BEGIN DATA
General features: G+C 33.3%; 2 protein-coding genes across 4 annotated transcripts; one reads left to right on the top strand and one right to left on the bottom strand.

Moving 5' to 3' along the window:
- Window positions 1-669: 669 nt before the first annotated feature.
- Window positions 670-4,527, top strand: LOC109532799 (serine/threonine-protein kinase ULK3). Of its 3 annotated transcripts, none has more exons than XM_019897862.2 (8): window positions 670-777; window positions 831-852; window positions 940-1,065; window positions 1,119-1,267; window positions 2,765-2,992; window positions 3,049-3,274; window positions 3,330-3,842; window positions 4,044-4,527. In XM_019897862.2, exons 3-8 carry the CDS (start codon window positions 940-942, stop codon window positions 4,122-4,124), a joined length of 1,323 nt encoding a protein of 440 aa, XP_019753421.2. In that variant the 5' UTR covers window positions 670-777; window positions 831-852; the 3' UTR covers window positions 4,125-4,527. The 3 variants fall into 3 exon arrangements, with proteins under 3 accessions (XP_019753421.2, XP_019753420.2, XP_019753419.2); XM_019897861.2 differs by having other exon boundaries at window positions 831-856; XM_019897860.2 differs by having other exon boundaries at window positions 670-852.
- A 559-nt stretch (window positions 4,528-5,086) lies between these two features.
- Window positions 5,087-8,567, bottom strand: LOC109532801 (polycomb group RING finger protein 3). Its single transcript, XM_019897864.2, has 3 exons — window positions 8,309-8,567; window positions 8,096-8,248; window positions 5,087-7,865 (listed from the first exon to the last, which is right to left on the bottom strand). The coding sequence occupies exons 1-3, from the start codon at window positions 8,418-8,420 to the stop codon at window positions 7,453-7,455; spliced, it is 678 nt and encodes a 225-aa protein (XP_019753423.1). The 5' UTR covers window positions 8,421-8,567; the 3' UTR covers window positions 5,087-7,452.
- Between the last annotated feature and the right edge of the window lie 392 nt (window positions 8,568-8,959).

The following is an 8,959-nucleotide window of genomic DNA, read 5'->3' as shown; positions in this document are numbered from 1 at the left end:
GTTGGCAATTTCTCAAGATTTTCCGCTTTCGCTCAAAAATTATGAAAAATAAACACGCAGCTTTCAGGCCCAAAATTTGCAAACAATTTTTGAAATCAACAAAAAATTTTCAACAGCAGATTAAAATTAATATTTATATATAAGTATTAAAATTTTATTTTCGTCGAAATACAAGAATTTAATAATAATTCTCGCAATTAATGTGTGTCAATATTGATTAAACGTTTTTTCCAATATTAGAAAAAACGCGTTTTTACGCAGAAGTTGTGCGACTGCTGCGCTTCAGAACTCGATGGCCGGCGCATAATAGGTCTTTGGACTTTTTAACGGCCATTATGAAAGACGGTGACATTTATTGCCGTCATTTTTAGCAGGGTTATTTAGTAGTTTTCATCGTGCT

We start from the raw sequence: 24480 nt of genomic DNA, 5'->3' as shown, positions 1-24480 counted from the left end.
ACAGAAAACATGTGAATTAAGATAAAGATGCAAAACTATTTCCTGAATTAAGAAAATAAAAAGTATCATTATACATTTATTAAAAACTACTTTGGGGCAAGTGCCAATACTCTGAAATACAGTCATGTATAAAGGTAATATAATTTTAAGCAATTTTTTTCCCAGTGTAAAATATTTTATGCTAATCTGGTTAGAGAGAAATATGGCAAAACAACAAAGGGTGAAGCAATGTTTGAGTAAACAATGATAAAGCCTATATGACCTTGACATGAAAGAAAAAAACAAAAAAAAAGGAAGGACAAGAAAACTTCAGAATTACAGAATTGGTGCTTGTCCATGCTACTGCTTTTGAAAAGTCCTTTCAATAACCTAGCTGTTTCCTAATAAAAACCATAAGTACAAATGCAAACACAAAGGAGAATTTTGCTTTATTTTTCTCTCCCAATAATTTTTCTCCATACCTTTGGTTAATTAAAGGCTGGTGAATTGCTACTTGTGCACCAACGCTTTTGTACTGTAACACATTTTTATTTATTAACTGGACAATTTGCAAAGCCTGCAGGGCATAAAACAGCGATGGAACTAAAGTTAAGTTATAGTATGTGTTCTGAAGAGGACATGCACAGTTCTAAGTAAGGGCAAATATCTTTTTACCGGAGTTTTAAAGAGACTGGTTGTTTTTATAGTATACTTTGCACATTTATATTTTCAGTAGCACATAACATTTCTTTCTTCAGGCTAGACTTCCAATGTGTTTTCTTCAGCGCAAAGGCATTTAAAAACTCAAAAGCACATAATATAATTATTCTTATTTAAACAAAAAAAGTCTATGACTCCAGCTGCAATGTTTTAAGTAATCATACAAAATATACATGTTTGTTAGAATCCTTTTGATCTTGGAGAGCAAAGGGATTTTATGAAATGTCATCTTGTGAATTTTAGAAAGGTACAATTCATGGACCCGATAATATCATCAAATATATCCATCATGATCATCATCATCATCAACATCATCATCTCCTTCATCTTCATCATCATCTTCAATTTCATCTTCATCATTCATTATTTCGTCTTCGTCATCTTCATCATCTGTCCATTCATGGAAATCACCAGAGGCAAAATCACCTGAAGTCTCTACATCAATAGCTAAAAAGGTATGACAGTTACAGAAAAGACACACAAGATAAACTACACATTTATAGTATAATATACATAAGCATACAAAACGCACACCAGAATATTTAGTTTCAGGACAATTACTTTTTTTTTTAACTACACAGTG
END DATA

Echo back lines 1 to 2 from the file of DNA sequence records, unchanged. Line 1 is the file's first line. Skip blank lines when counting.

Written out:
General features: G+C 33.3%; 2 protein-coding genes across 4 annotated transcripts; one reads left to right on the top strand and one right to left on the bottom strand.

Moving 5' to 3' along the window: